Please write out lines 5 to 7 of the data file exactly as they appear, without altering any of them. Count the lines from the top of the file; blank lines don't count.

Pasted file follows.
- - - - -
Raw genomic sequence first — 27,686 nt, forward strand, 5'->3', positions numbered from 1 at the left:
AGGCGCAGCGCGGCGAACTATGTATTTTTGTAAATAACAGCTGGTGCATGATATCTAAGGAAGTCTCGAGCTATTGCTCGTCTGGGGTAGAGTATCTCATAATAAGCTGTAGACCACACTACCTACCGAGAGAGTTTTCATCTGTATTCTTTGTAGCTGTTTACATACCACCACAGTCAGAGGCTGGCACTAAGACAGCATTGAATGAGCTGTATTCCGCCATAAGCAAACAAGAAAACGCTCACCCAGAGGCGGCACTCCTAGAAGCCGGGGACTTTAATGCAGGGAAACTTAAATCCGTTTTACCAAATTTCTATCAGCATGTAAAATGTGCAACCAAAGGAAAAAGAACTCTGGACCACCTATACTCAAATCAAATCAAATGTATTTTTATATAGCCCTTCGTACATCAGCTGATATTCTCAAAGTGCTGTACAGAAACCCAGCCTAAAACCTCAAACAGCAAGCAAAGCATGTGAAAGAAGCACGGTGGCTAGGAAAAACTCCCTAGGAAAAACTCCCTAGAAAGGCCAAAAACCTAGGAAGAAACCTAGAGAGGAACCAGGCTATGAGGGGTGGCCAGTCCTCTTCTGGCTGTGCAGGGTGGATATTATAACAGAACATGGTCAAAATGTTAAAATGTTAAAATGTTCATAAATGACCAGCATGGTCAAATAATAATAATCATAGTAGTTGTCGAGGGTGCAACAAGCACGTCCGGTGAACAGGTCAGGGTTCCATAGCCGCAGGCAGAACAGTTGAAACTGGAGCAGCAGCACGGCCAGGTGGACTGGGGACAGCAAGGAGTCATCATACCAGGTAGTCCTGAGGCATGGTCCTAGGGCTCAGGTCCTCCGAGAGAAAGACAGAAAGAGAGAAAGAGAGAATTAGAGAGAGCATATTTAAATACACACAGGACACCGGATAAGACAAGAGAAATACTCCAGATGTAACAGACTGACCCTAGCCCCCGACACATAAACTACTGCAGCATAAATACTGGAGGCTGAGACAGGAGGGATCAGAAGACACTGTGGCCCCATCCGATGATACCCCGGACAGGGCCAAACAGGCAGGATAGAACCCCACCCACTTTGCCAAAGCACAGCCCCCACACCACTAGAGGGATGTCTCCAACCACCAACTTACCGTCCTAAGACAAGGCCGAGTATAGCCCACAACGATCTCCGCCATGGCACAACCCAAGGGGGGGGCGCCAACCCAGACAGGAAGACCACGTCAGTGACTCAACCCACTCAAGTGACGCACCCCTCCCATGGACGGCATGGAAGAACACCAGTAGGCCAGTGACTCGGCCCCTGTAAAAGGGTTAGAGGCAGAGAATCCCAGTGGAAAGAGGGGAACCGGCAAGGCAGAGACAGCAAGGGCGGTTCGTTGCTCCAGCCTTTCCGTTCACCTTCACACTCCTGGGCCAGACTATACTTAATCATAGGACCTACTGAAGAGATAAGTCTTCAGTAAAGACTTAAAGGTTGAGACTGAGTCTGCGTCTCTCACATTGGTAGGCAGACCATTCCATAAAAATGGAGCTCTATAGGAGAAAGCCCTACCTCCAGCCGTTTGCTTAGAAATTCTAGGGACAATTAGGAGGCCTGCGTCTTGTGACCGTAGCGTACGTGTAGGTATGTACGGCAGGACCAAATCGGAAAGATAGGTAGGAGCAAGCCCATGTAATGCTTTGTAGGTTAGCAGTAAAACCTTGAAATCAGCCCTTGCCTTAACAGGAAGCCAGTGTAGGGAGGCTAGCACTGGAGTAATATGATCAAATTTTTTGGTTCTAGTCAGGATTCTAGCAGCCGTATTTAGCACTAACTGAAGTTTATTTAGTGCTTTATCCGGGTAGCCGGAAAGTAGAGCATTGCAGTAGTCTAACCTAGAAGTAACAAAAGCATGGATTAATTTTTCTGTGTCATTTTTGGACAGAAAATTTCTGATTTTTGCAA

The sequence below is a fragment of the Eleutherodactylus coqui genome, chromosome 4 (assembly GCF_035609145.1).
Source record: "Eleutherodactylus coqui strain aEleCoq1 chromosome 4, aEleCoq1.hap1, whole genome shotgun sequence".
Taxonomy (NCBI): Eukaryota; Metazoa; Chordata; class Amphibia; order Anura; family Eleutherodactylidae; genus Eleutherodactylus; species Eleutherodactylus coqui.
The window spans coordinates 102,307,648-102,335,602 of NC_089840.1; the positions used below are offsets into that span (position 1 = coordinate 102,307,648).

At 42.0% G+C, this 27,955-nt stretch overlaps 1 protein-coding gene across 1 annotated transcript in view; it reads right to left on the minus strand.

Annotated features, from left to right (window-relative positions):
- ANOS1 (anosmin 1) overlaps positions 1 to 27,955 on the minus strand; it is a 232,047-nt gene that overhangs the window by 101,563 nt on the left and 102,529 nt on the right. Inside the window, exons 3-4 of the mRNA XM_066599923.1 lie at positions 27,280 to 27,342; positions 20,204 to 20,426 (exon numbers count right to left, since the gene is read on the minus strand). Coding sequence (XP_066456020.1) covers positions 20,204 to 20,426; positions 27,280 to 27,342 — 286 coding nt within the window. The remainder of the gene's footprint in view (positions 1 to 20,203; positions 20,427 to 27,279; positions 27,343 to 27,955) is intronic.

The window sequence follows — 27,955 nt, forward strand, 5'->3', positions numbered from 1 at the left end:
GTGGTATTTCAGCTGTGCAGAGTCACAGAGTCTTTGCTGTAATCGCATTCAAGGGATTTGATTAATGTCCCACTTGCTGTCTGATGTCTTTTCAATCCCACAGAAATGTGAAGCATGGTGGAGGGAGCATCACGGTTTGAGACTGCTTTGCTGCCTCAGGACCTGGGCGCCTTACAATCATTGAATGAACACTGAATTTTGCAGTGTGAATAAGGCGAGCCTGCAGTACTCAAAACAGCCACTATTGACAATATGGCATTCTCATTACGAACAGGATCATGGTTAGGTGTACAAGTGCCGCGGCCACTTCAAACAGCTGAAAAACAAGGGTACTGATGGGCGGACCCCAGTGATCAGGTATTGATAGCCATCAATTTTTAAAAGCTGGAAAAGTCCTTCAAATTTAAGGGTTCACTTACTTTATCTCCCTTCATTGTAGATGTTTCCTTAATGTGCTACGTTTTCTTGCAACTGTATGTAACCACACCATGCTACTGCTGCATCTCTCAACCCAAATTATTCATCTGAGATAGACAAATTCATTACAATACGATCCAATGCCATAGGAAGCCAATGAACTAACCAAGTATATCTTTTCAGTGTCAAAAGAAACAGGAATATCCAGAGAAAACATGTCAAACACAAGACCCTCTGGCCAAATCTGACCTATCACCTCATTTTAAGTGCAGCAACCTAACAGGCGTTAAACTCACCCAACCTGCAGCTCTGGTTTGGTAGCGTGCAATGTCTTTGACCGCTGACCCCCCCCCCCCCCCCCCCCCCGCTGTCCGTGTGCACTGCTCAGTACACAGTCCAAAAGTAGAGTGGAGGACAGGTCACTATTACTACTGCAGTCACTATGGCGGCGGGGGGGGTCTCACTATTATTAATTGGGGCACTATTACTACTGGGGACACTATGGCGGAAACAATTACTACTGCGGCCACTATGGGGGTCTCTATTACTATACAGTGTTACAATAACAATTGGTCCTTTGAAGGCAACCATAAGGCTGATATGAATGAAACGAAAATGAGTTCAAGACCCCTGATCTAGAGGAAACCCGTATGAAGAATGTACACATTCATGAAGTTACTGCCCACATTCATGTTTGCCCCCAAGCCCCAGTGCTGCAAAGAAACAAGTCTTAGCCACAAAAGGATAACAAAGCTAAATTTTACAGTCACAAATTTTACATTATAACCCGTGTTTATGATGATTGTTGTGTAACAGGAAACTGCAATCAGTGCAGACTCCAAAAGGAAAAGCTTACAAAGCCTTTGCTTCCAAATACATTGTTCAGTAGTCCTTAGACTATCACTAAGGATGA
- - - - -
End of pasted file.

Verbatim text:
Taxonomy (NCBI): Eukaryota; Metazoa; Chordata; class Amphibia; order Anura; family Eleutherodactylidae; genus Eleutherodactylus; species Eleutherodactylus coqui.
The window spans coordinates 102,307,648-102,335,602 of NC_089840.1; the positions used below are offsets into that span (position 1 = coordinate 102,307,648).

At 42.0% G+C, this 27,955-nt stretch overlaps 1 protein-coding gene across 1 annotated transcript in view; it reads right to left on the minus strand.